Marcos was not just greedy. Under his rule thousands were tortured and murdered. How has it come to pass that now, as the award-winning Filipino writer Miguel Syjuco put it, “the laundering of the dictator’s legacy is nearly complete”?

Mr Syjuco, who is a visiting professor at New York University Abu Dhabi, identified as one reason a “culture of impunity” that has seen former presidents embroiled in or even convicted of corruption charges still, nevertheless, managing to return to elected office. One congressman, he notes, won re-election twice from behind bars. “To outsiders, all that seems outrageous. To Filipinos, it’s just politics as usual.”

epa08660526 Protesters hold a banner with a message criticizing former Philippine president Ferdinand Marcos during a demonstration at the Bantayog ng mga Bayani (Monument of Heroes) in Quezon City, Metro Manila, Philippines, 11 September 2020. According to reports, a bill at Congress is seeking to declare 11 September a special holiday to commemorate the birth of former political strongman Ferdinand Marcos in his home province of Ilocos Norte.  EPA/ROLEX DELA PENA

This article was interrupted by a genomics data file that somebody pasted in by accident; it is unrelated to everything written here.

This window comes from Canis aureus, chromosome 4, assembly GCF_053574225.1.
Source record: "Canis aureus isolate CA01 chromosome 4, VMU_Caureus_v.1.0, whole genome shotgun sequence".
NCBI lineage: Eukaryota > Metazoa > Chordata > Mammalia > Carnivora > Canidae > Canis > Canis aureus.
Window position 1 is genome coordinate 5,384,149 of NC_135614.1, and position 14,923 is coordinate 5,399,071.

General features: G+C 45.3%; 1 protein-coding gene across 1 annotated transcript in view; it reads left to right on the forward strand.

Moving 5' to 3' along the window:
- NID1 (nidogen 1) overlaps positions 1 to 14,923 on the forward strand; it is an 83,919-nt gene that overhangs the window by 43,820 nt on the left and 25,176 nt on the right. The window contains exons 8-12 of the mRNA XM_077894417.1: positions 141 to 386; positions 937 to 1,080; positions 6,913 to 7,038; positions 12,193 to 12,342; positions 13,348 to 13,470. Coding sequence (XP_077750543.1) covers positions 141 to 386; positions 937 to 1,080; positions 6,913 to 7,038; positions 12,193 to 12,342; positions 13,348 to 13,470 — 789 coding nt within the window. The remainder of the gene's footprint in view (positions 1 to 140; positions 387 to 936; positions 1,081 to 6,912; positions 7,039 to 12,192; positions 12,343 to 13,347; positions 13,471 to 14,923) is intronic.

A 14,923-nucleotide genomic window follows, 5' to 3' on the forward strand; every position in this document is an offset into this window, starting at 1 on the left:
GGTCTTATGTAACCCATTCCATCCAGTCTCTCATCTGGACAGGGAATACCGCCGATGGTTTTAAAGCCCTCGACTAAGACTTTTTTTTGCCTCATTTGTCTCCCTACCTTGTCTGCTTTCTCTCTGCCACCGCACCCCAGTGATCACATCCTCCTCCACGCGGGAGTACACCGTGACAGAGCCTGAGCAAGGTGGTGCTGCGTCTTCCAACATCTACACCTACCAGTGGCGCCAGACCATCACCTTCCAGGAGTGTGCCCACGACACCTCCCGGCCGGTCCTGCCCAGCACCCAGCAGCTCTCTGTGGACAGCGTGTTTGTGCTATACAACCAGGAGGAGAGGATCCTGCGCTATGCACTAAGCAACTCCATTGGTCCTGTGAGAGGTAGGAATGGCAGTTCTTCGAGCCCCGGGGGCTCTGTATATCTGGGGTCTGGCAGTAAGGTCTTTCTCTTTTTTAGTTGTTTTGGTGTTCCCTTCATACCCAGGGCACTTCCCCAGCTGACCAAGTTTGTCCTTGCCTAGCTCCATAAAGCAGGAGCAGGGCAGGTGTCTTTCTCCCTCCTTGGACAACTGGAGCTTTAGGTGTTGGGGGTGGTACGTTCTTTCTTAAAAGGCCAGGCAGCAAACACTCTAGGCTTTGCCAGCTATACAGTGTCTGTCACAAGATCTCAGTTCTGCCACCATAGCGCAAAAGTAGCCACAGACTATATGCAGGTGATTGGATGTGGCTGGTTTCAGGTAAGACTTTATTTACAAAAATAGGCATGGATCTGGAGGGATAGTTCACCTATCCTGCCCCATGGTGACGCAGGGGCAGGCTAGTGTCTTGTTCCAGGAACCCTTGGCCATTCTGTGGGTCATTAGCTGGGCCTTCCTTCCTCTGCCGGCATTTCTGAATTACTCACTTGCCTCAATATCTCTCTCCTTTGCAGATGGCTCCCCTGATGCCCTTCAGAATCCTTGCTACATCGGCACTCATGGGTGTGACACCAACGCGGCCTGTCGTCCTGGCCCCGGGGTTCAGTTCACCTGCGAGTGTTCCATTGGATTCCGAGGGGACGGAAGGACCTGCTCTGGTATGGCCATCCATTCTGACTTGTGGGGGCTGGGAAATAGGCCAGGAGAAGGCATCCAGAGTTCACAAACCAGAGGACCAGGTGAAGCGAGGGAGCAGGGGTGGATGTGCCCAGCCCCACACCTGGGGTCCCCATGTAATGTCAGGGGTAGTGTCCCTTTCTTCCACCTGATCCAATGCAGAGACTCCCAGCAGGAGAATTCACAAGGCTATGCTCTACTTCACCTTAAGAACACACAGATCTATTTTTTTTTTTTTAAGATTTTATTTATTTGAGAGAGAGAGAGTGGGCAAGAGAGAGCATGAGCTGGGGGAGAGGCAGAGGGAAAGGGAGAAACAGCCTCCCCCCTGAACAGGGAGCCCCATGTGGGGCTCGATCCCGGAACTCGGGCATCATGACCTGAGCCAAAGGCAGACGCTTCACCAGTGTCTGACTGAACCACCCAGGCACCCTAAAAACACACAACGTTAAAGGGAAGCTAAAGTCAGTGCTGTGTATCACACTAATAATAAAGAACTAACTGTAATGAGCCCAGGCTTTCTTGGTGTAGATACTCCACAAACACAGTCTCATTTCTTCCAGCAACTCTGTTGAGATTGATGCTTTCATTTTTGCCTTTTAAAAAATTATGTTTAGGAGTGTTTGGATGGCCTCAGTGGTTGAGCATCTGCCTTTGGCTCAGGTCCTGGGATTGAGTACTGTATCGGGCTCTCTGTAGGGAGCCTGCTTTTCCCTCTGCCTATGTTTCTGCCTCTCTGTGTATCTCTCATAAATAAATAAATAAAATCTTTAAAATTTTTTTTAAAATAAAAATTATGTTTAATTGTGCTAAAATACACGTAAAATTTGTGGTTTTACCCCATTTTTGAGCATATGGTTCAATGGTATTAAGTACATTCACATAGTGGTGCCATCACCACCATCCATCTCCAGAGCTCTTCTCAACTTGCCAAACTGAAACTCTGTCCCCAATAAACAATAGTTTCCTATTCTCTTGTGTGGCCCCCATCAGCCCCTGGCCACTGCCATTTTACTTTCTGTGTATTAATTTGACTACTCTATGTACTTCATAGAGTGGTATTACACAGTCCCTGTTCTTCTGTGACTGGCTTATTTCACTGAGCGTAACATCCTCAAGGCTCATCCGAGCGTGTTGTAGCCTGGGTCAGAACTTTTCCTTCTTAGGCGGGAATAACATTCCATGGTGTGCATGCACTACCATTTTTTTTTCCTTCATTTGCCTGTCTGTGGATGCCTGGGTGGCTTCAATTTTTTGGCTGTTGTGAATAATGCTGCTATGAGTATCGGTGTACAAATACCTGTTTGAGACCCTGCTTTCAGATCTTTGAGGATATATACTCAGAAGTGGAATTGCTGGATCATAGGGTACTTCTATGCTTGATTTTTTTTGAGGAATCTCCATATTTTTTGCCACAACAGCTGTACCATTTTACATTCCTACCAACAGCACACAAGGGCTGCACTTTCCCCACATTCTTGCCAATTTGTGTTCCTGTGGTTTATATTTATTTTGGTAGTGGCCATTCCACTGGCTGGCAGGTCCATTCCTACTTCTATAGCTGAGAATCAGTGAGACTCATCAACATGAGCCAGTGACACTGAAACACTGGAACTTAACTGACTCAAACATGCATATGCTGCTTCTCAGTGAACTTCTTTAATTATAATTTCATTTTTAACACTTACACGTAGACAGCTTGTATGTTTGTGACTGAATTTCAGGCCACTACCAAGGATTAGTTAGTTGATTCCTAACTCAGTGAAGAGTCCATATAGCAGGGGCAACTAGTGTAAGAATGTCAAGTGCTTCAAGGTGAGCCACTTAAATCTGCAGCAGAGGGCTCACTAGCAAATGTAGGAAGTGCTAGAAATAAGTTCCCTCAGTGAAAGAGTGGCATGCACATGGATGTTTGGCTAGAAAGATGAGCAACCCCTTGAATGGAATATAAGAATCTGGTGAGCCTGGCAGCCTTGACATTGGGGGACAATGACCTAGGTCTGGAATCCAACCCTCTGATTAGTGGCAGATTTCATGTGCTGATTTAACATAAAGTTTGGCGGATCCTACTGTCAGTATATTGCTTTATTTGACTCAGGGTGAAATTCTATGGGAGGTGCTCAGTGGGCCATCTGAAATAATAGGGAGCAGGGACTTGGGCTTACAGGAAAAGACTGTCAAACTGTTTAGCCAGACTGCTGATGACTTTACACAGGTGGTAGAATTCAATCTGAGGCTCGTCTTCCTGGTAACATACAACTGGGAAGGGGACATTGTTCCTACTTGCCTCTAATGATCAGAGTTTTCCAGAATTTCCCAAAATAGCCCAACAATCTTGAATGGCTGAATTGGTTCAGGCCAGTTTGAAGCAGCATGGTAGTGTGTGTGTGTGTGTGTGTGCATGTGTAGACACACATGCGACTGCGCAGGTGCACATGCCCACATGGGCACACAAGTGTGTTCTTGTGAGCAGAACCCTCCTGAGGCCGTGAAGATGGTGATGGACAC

Another reason may be that the Philippines is not the only country where many prefer to gloss over troubling parts of their histories. In neighbouring Indonesia General Suharto’s 31 years in power from 1967-1998 led him to take the top spot on Transparency International’s most corrupt leader list but, like Marcos, he was never tried in court. Both also had achievements they could point to, especially in terms of infrastructure and development.

There is a big difference between accepting that Marcos's record may not be entirely black and white and holding him up as a role model for youth

And in the case of Marcos, when he was first elected president in 1965 there was an evident brilliance and charisma to him. A great orator and lawyer, he was said to have been able to recite the Philippines’ constitution backwards.

Juan Ponce Enrile, a minister under Marcos who later helped bring the armed forces to support the 1986 revolution, once said that if Marcos had ended the martial law he imposed in 1972 five years later he “would have been enshrined as the best president the country ever had”. Even Time magazine conceded that Marcos “had once been an effective and even popular ruler.”